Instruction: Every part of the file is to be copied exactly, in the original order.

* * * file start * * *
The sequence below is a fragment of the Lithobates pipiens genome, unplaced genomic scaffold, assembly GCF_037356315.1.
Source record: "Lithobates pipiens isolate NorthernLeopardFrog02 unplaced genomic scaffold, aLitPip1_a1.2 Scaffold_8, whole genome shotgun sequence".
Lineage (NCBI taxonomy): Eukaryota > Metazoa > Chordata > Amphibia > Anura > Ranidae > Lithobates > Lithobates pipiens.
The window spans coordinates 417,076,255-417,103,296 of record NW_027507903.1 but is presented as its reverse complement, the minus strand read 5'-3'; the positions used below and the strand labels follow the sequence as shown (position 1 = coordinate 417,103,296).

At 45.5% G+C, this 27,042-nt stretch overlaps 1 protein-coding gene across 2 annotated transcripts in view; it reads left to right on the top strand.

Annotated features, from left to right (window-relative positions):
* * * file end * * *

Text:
The sequence below is a fragment of the Lithobates pipiens genome, unplaced genomic scaffold, assembly GCF_037356315.1.
Source record: "Lithobates pipiens isolate NorthernLeopardFrog02 unplaced genomic scaffold, aLitPip1_a1.2 Scaffold_8, whole genome shotgun sequence".
Lineage (NCBI taxonomy): Eukaryota > Metazoa > Chordata > Amphibia > Anura > Ranidae > Lithobates > Lithobates pipiens.
The window spans coordinates 417,076,255-417,103,296 of record NW_027507903.1 but is presented as its reverse complement, the minus strand read 5'-3'; the positions used below and the strand labels follow the sequence as shown (position 1 = coordinate 417,103,296).

At 45.5% G+C, this 27,042-nt stretch overlaps 1 protein-coding gene across 2 annotated transcripts in view; it reads left to right on the top strand.

Annotated features, from left to right (window-relative positions):